A Need for Pride

So today I thought I’d talk about something that I’ve realised is rather important.

Pride, and the importance of it. And the visibility of it.

But, not on an individual level, because I think that’s quite personal. (And, in the words of my lovely wife –  I am not the Lorax, and I do not speak for the queers.)

The visibility of pride is a big issue for me, although perhaps unconsciously so, because I didn’t realise it until I’d stayed in Davie Street Village in Vancouver for over a week. (It’s sort of a land of milk and honey for LBGTIQ people – but really, it’s lovely. They’ve a community garden, some of the best sushi in the city and a leather bar. All bases covered, aye?)

Anyway, so there I was, walking along in Davie Street, and wondering how many pride flags or rainbows were present. I should actually count them one day, maybe. Now I know Davie Street is really the heart of Vancouver’s gay community and so of course there would be a gratuitous amount of gay flags, but it led me onto another thought.

Businesses need to show their pride.

All it takes is a sticker by the door or on a window, not even a flag. It’s a small gesture, but it means a lot. It makes me feel welcomed, and validated and important and that you won’t kick me out if you discover my partner is actually my wife. If I see wee rainbow beside the other signs or menus I tend to go inside just for the novelty of it. Of knowing that I’m welcome, of knowing that nobody will mind.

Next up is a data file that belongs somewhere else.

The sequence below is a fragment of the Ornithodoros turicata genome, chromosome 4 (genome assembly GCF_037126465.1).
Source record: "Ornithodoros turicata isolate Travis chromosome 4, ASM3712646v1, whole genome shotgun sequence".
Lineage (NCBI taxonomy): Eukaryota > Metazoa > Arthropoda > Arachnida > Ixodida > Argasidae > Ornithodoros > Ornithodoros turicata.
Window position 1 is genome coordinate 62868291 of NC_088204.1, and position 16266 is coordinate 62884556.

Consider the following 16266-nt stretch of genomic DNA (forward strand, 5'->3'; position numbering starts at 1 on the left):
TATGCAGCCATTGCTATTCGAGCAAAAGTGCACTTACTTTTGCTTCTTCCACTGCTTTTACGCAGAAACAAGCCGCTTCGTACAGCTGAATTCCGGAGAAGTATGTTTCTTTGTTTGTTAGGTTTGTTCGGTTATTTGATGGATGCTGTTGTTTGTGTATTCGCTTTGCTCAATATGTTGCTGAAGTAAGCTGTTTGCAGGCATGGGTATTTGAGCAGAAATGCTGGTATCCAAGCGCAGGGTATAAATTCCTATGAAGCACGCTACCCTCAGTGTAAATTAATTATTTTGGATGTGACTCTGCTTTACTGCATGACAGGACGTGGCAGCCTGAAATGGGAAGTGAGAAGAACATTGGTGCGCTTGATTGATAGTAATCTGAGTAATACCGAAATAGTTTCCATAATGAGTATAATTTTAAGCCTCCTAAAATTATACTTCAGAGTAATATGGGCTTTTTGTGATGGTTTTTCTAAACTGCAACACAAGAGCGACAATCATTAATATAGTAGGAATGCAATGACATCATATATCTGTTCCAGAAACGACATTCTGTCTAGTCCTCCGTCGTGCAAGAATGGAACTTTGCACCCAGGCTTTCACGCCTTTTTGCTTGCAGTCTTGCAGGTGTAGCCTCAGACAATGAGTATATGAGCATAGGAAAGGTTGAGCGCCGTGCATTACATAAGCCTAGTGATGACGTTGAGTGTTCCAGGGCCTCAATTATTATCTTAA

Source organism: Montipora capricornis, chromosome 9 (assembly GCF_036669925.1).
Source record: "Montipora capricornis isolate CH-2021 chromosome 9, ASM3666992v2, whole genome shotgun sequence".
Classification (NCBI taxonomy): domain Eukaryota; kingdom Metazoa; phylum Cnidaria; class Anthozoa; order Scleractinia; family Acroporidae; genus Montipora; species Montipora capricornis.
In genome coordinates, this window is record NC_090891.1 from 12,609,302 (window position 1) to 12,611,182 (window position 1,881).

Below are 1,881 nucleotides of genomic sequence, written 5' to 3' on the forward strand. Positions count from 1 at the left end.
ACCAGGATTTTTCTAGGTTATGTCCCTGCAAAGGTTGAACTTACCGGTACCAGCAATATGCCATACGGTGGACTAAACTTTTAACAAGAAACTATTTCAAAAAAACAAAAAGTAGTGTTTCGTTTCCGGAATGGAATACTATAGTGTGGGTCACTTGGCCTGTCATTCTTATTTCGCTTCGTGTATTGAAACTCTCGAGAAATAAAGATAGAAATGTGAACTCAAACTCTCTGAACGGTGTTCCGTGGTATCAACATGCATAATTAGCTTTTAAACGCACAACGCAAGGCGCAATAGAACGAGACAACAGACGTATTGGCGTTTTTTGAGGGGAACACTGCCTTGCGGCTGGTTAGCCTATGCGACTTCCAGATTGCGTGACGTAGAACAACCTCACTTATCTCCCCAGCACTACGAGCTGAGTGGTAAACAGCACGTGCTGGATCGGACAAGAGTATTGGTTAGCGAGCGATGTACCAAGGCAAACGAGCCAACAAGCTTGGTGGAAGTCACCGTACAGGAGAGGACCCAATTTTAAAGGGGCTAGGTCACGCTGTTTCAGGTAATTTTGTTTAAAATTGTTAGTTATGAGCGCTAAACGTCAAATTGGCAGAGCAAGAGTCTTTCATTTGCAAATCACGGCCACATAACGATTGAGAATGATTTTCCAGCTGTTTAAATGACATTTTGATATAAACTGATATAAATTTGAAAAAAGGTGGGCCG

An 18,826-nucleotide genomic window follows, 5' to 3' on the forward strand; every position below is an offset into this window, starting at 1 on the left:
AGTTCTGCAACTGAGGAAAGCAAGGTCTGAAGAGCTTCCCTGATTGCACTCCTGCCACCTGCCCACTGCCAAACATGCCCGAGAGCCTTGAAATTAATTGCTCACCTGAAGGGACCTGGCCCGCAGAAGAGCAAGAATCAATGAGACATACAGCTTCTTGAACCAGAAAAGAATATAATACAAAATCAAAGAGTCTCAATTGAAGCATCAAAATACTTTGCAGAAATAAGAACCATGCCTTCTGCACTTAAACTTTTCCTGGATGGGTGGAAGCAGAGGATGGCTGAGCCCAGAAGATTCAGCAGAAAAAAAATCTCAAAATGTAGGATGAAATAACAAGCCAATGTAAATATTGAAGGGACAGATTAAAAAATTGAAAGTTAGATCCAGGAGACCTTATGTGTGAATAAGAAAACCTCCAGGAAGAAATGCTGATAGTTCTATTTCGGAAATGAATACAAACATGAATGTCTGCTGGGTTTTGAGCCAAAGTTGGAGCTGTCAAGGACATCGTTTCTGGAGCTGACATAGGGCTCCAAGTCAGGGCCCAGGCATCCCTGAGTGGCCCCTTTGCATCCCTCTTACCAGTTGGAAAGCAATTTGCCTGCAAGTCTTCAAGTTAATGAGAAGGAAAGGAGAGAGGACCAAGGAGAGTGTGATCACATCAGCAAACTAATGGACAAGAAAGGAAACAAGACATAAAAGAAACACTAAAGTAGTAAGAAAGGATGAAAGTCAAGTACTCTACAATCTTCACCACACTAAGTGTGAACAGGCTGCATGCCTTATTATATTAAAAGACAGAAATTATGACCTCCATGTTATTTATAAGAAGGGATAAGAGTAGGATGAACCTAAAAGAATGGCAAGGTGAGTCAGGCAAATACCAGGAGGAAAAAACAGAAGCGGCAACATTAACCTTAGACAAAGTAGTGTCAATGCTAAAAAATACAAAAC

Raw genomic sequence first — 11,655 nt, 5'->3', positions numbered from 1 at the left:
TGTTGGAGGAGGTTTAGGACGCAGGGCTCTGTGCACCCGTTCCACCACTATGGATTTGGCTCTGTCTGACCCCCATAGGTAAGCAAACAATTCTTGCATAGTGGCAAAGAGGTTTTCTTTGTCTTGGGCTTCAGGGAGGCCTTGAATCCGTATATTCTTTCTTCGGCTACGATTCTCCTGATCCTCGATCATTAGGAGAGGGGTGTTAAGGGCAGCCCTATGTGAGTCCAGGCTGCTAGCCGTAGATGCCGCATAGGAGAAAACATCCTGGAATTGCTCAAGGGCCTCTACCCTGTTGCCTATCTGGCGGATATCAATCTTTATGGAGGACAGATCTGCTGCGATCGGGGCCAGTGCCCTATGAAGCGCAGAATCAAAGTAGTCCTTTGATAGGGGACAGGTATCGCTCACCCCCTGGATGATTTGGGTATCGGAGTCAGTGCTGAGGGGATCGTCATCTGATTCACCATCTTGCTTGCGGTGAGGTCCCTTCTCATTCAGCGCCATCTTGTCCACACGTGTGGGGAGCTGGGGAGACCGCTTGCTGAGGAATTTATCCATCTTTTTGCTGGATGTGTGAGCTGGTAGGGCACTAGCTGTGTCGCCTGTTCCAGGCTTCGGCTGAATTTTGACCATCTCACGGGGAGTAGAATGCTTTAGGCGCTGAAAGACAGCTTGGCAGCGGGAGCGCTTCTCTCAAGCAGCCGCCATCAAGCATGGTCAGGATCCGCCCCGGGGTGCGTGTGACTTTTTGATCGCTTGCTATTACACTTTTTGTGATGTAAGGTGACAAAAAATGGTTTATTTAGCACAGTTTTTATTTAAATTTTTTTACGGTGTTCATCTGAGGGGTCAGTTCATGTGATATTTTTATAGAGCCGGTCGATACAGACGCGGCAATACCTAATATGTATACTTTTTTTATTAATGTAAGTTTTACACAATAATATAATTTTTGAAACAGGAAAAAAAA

Sometimes I buy things, other times I don’t. The crucial thing is: I wouldn’t’ve gone in there otherwise, without the pride sticker on the door. (The wife and I actually encountered a kayaking company with a Canadian pride flag – the two red sections being replaced by rainbows. Patriot and proud – two birds with one stone, as it were.) But we approached that company because of the flag, yeah?

Every little bit helps, every little bit of visibility of acknowledgement. You don’t have to be gay or queer or bisexual to support LGBTIQ people. You don’t have to be gay to stick a gay pride sticker on the door of your business, or home, or company catering car. It takes very little effort, but it would be so worth it.

I take note of every sponsor at pride events. (Like the bank ANZ in Australia who did beautiful bedazzled ATMS for Sydney Mardi Gras~!) And I think that a lot more people would get involved if they knew just how much it meant for us to know we’d be accepted. Or, indeed, how loyal the LGBTIQ community can be when we want to be.

Like I said, I’m not the Lorax, I don’t speak for the queers, but I do speak for myself and I speak from experience.

Let me say once more with feeling: Businesses need to show their pride.

And I know there are even more companies and restaurants and hairdressers and entrepreneurs who are LGBTIQ-friendly but don’t specify – do so, please.

It’ll be worth it.


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